Editor’s Note: This post was originally published in June 2017 and has been updated for relevance and accuracy.
A trade show exhibit without brand hierarchy is like putting together IKEA furniture without an Allen wrench. In the context of trade shows, this is the challenge that often translates to “what do you do?” or “what are you selling?” Although the exhibit staff can take the answer to another level, attendees walking the show floor, particularly those with specific interests but without a firm agenda, are more likely to stop at an exhibit with a clear brand hierarchy.
Consumer products have long understood the importance of the brand hierarchy. The strategy includes delineating:
- The corporate brand: the actual name of the company (Sony, IBM, Lexus)
- The master brand: the umbrella, if you will, or the range of the products.
- The sub-brand: generally this is where a new product fits into the structure.
- The product brand: this is all about positioning, in the words of the late Jack Trout. How does the brand stand out from the competition?
- The endorsed brand: the brand that consumers associate with the product, endorsed because of the corporate brand. At this level, there is highly recognizable visual and emotional interest. Whether the show is B2B or B2C, it is at this level where we assert the fact that the customer owns the brand
For an effective trade show booth, these levels of brand hierarchy, although they might result in arguments within product marketing groups, are straight forward. Also, when planning a graphic strategy to communicate the brand hierarchy for a trade show, determine at what eye level attendees should experience each level. Whether that it is across the trade show floor, three feet from the exhibit, or up close and personal, the brand hierarchy graphics and signage need to bolster the strategy.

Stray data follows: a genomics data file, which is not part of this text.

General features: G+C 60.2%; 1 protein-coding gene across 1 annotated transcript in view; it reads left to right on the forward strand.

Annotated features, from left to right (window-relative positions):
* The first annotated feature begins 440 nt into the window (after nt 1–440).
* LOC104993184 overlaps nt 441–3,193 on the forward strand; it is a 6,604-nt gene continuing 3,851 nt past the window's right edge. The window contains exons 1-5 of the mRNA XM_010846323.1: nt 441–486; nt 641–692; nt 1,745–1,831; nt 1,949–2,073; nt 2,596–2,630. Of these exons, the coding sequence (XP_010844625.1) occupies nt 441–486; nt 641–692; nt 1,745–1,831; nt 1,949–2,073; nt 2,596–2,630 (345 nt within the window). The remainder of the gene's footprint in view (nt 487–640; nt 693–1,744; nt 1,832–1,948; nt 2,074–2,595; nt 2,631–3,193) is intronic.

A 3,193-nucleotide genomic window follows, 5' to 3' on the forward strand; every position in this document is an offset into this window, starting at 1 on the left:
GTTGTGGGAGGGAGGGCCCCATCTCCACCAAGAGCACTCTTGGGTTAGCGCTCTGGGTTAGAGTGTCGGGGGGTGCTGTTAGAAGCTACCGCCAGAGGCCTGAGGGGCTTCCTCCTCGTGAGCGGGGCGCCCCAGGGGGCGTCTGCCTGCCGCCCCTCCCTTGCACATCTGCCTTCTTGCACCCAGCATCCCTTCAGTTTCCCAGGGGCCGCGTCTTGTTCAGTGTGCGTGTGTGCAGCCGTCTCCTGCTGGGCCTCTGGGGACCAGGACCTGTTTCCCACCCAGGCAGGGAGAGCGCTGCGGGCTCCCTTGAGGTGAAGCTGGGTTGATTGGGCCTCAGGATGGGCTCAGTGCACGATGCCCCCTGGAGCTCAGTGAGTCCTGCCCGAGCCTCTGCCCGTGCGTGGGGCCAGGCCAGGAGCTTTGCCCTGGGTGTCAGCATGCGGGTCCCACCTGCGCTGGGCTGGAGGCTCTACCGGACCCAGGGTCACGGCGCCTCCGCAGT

Simple. However, when I was walking trade show floors this spring, many of those floors were at medical shows where the brand hierarchy issue is not quite so clear.
While medical device companies have traditionally promoted the corporate brand and have subscribed to a version of the above consumer brand hierarchy, pharmaceutical companies often present a brand hierarchy that is, to put it kindly, confusing.
In the past several decades, during the age of mega-blockbuster drugs, pharma companies did not bother promoting the corporate brand. The promotion was all about the product. However, much is changing in pharma: patent lives are getting shorter, R&D is much more closely scrutinized, healthcare professionals (HCPs) want to talk to scientists as well as reps, merger and acquisition activity has escalated, and increasingly, research focuses on treating rare diseases.
During those glory days, marketers determined that the corporate brand was important insofar as it attracted the analysts who attended trade shows; their reports in the financial press could influence stock prices. Now, however, all attendees at trade shows are watching the activities of both big pharma and the smaller companies, many of whom are exhibiting products in stage three clinical trials and whose products (or the companies themselves) are acquisition targets. The healthcare community, for many reasons, is now focusing on “who’s doing what.” More space is allotted to non-promotional areas.
In the current trade show environment, a workable brand hierarchy would be:
- A prominent corporate brand
- An umbrella brand if the company has a franchise in a particular therapeutic area—for instance, diabetes, psoriasis, MS, etc.
- A sub brand, the promoted product. If it’s a product newly approved by the FDA, it can be the star of the show. If it has not yet been approved, a corporate brand on a medical exhibit (non-promotional) gives the sense that the company—no matter how large or how small—is doing important work in a therapeutic area.
- A product brand where the advantages of the product, its efficacy, and the like are promoted—not in a head-to-head comparison but with studies to back up these claims.
- The endorsed brand: the brand the company wants doctors to prescribe. In a pharma booth, this might take the form of patient programs and other means of appealing to a more patient-centric focus.
As trade shows become larger and the competition for attendees’ attention grows, savvy trade show marketers make sure that a clear brand hierarchy that answers those “what do you do?” or “what do you sell?” questions is part of the trade show program.